A change in the United States administration is providing hope for US food activists lobbying in support of organic and locally-grown food. The case for organically and locally grown food has fallen upon deaf ears in previous years on Capitol Hill.
But watching First Lady Michelle Obama tearing up strips of the White House lawn for a vegetable garden, and Tom Vilsack, the new secretary of agriculture take a jackhammer to a section of pavement outside his headquarters to create his own organic “people’s garden”, has given hope to advocates like Gary Hirshberg, chief executive of Stonyfield Farm Organic Yoghurt.“This has never been just about business,” he says. “We are here to change the world.”
Nutritious and sustainable food supply has long been on the agenda of food advocates, as have changes in the way the federal government oversees the nation’s food supply and farms.
The core argument for the sustainable-food movement is that America’s mass-produced and cheaply made foods are detrimental, not only to the health of the nation’s people, but also to the health of the environment. For instance, crops rely heavily on chemical fertilizers and methods of distribution that use massive amounts of fossil fuels.
But major changes in the agri-business of the US could still be years away. “The movement is not ready for prime time,” says Michael Pollan, author of the best-selling title The Omnivore’s Dilemma, and Knight Professor of Journalism at UC Berkeley. “It’s not like we have an infrastructure with legislation ready to go.”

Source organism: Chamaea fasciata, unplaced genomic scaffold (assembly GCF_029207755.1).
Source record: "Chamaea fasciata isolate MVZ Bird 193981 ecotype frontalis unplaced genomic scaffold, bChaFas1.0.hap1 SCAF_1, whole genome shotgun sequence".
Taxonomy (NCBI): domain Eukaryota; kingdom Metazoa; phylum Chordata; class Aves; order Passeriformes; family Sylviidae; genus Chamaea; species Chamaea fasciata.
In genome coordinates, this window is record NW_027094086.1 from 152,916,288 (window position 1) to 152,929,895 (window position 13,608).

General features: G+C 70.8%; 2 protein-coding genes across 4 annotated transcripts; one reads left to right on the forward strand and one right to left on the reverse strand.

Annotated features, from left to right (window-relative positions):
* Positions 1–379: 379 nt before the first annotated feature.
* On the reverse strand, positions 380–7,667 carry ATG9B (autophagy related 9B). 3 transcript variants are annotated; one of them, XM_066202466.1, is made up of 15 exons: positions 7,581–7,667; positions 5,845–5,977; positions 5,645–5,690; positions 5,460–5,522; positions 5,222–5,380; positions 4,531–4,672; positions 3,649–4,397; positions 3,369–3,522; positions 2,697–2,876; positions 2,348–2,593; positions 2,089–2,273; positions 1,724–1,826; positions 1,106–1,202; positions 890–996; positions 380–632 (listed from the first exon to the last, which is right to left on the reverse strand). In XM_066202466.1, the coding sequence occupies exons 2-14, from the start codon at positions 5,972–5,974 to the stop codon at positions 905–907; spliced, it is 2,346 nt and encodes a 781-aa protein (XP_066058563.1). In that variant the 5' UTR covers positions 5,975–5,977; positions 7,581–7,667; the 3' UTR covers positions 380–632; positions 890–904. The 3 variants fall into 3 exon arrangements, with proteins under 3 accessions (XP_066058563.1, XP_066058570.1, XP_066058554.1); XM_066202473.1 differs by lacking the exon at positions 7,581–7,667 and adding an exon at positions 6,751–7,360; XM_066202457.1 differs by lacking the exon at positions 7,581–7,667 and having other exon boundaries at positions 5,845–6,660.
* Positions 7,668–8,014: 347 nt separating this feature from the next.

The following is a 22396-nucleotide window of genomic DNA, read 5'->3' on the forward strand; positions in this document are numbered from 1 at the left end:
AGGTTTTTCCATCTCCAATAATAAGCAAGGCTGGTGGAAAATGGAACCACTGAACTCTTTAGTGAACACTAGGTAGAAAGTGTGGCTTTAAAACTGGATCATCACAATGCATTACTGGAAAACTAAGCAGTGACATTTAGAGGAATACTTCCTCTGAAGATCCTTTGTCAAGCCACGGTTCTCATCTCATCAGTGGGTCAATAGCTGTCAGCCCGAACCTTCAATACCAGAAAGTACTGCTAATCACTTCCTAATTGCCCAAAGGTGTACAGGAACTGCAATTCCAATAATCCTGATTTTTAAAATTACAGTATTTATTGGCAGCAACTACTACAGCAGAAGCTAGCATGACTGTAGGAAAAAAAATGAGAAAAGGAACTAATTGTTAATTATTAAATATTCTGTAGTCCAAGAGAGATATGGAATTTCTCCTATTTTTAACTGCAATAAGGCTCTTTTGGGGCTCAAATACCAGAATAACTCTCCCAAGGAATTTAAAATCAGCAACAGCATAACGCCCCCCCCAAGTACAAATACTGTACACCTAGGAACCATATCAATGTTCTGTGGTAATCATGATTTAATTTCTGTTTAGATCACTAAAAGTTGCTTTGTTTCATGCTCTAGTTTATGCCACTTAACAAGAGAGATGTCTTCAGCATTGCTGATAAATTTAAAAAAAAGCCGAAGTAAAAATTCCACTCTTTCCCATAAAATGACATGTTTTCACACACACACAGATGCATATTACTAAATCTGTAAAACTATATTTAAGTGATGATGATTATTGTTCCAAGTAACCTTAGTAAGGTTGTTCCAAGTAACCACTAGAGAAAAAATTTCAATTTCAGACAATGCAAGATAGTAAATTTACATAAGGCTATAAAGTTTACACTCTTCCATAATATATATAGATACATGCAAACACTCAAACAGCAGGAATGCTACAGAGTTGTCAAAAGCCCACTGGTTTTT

Last year, Congress passed a farm bill that details policy for the next five years, and farm-state legislators say they are not interested in starting over. However, organic and locally-grown food advocates hope changes in legislation will eventually incorporate efforts to combat climate change such as reducing domestic and international shipping that relies heavily on fossil fuels.
However, a further piece of the puzzle seems to be missing. Neither the current nor proposed legislation includes policy that addresses major changes in climate that have already started to impact the food system. Increasingly extreme weather, including flooding and droughts, will affect the viability of crops, as will other impacts of climate change such as the spread of pests. Sustainability planning must include policies that take these challenges, as well as new opportunities, into account, as well as the ramifications of potential responses such as increased investment in GM food designed to handle heat stress and dry conditions.
Two upcoming ACT sessions will touch on these important topics: Fresh Water Supply, which runs from February-August 2010; and Crop and Food Supply, in 2011.